"The sense of a unified consciousness, the feeling of deciding and acting self-determined is just an illusion of self which our brains create and with which it "permanently misleads us"", says Michael Gazzanigas, a world-renowned American brain researcher. Human consciousness comes about in the interaction of numerous subsystems that interact dynamicly; Consciousness, which appears to us as "I", actually corresponds only to the need for explanation of our dominant half of the brain.
Long before we consciously see, hear, smell, taste, or feel something, our perceptions go through unconscious processing processes in developmentally older but fully functional parts of our brains. These parts of the brain, which, incidentally, hardly differ from those of mammals, are responsible for satisfying survival-necessary impulses, such as food supply, sexuality or safety. Impulse desires are expressed through unconscious emotions, such as desire, joy, disappointment or fear. The whole organism is immediately adjusted to the respective requirement, so that we are always in balance, whether at exertion or at rest. All this takes place unconsciously and without our arbitrarily intervention. What penetrates at the end of this process through the "gateway to consciousness", the thalamus, to the associative centers in the cerebrum, usually does not correspond to reality, but to what we unconsciously desire, love, hate or fear. How many of these "underground impulses" penetrate into our consciousness as feelings is very different individually. Rational thinking people are less influenced by the unconscious proportion of sensory sensations than sensitive and empathetic people.
The SPS distinguishes people more than any other characteristic. Sensitive people are renowned for their strong feeling as "we", their commitment to existential needs and their efforts to live in harmony with nature. The world could use more sensitive people well.
On the other hand, highly sensitive people are so easily impressed that they often feel overwhelmed by the slightest stimuli, be it a soulful piece of music, a careless comment, an unpleasant smell or a birch pole.
Due to their heightened sensitivity to perception people with Sensory Processing Sensitivity tend to fall for "false alarms" and tend to develop mental and physical disorders more so than others. (Liffler P., Peters E., Gieler U. Are there indications of "sensory processing sensitivity" (SPS) in atopically predisposed persons? 2019).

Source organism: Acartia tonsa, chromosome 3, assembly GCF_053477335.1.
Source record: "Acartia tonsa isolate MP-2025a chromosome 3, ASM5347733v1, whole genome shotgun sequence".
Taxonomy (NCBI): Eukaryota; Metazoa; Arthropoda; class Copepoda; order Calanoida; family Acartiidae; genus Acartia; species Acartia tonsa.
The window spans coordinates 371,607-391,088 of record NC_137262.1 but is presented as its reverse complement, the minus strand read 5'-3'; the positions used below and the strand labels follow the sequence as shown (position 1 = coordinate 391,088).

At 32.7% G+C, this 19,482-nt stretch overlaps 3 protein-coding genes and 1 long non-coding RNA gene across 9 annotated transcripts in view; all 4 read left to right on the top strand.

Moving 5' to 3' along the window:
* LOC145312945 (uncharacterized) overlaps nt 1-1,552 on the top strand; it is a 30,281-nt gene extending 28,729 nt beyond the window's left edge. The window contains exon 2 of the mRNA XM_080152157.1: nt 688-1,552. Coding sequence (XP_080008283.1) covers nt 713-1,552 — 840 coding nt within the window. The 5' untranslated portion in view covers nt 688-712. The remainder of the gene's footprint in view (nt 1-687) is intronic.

In a years-long development process, a screening method was developed that quickly and reliably indicates sensory processing sensitivity. For the first time the SENS-E Test would allow to not only reliably measure the degree of the SPS, but also to prove a connection to certain diseases. (Liffler P., Fölster-Holst R., Gieler U., Peters E.: SENS-E, Development and testing of a screening instrument for the detection of sensory processing sensitivity, 2020).
Meanwhile, first studies have shown that people with high sensory processing sensitivity are twice as likely to develop allergic diseases and up to 4 times more likely to develop anxiety disorders or unipolar depression. In these studies only 10 to 15 percent of these diseases were genetic or had developed as a result of existing internal or external stressors. Contrary to previous assumptions, it does not appear that the strength of the external stressors, such as e. g. psychological stress, is decisive, but what happens in sensory processing. The sensitivity of the structures involved plays a decisive role in this.
With the discovery of this connection, we have for the first time a predictor that allows a more differentiated diagnosis of diseases. We are no longer dependent on experience and presumption, but can make reliable statements about the pathogenesis of diseases and treat them causally. Clinical studies with different settings will show whether the current findings are transferable to medical care.
SENS Research Group
c/o Dr. Peter Liffler
23769 Fehmarn OT Petersdorf
Tel.: +49 (0) 160 90 91 89 92
DE74 100 100 100 409 578 131